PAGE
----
Why the elderly fall in residential care facilities, and suggested remedies.
2004 (English)In: The Journal of family practice, ISSN 0094-3509, Vol. 53, no 1, 41-52 p.Article in journal (Refereed) Published
OBJECTIVE: To study precipitating factors for falls among older people living in residential care facilities. DESIGN: Prospective cohort study. SETTING: Five residential care facilities. PARTICIPANTS: 140 women and 59 men, mean age +/- SD 82.4 +/- 6.8 (range, 65-97). MEASUREMENTS: After baseline assessments, falls in the population were tracked for 1 year. A physician, a nurse, and a physiotherapist investigated each event, and reached a consensus concerning the most probable precipitating factors for the fall. RESULTS: Previous falls and treatment with antidepressants were found to be the most important predisposing factors for falls. Probable precipitating factors could be determined in 331 (68.7%) of the 482 registered falls. Acute disease or symptoms of disease were judged to be precipitating, alone or in combination in 186 (38.6%) of all falls; delirium was a factor in 48 falls (10.0%), and infection, most often urinary tract infection, was a factor in 38 falls (7.9%). Benzodiazepines or neuroleptics were involved in the majority of the 37 falls (7.7%) precipitated by drugs. External factors, such as material defects and obstacles, precipitated 38 (7.9%) of the falls. Other conditions both related to the individual and the environment, such as misinterpretation (eg, overestimation of capacity or forgetfulness), misuse of a roller walker, or mistakes made by the staff were precipitating factors in 83 (17.2%) of falls. CONCLUSION: Among older people in residential care facilities, acute diseases and side effects of drugs are important precipitating factors for falls. Falls should therefore be regarded as a possible symptom of disease or a drug side effect until proven otherwise. Timely correction of precipitating and predisposing factors will help prevent further falls.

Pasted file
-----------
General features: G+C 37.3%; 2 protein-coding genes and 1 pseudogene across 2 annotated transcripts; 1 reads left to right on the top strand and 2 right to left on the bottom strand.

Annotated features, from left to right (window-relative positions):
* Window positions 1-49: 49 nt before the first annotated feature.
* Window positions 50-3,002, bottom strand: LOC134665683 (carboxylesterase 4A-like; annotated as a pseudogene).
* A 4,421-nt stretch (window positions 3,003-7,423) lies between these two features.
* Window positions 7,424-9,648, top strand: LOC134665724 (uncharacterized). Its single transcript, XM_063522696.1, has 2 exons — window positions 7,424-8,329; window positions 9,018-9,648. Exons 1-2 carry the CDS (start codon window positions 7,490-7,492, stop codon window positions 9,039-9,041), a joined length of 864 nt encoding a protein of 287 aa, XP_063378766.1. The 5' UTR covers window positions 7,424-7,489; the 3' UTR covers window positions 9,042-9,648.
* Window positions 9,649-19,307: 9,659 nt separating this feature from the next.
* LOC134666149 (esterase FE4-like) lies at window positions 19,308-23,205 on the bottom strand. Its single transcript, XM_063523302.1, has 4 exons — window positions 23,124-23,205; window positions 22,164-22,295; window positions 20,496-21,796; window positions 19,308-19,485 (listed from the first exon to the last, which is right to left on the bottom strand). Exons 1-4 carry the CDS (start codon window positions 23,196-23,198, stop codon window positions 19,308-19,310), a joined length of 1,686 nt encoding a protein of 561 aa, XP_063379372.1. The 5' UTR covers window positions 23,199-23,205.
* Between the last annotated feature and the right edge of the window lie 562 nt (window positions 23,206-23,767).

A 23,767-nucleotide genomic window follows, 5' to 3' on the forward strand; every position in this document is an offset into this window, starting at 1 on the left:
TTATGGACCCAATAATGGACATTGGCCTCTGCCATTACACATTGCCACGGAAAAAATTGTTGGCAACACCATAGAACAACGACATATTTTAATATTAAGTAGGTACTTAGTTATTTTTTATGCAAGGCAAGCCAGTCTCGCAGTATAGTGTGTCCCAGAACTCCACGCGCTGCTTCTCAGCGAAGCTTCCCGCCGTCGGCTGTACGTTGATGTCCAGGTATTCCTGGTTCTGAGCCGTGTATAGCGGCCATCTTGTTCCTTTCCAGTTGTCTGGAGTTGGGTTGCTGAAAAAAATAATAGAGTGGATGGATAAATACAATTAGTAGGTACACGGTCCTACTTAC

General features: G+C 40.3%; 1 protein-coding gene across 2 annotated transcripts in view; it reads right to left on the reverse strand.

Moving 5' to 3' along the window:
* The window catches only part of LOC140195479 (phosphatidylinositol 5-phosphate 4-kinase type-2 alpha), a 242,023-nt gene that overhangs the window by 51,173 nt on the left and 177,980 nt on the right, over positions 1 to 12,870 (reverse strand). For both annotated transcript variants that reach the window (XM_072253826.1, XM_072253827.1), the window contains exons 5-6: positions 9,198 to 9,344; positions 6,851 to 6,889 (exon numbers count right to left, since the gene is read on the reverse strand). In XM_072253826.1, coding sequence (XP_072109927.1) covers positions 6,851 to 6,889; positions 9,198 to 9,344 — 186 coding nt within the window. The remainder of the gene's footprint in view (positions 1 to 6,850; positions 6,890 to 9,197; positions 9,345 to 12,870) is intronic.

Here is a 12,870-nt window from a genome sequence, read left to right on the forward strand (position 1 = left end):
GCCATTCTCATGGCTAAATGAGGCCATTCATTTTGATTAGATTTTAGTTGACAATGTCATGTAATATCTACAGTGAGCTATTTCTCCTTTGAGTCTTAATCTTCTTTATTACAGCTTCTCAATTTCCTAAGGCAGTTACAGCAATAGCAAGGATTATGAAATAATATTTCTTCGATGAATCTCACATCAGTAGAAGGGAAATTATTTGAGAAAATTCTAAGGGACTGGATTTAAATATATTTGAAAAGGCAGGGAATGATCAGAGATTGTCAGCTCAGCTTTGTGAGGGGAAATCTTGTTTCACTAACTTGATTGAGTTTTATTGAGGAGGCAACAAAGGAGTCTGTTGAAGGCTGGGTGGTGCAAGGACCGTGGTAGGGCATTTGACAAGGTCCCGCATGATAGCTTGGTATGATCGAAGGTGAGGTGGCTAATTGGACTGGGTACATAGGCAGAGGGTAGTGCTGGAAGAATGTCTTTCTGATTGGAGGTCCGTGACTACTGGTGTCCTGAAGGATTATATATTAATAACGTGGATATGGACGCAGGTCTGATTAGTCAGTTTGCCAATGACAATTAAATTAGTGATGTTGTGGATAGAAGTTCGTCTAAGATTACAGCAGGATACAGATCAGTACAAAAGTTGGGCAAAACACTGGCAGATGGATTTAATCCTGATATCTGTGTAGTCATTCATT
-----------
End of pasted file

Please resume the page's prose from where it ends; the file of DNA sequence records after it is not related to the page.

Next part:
Place, publisher, year, edition, pages
2004. Vol. 53, no 1, 41-52 p.
Accidental Falls/*statistics & numerical data, Acute Disease/epidemiology, Aged, Aged; 80 and over, Alcoholism/complications/epidemiology, Chronic Disease/epidemiology, Cohort Studies, Delirium/complications/epidemiology, Drug Therapy/adverse effects, Environment Design, Female, Hip Fractures/prevention & control, Humans, Male, Prospective Studies, Protective Devices/adverse effects, Residential Facilities, Stroke/complications/epidemiology, Sweden/epidemiology, Syncope/complications/epidemiology, Urinary Tract Infections/complications/epidemiology
Medical and Health Sciences
Research subject Physiotherapy
IdentifiersURN: urn:nbn:se:umu:diva-6953PubMedID: 14709266OAI: oai:DiVA.org:umu-6953DiVA: diva2:146623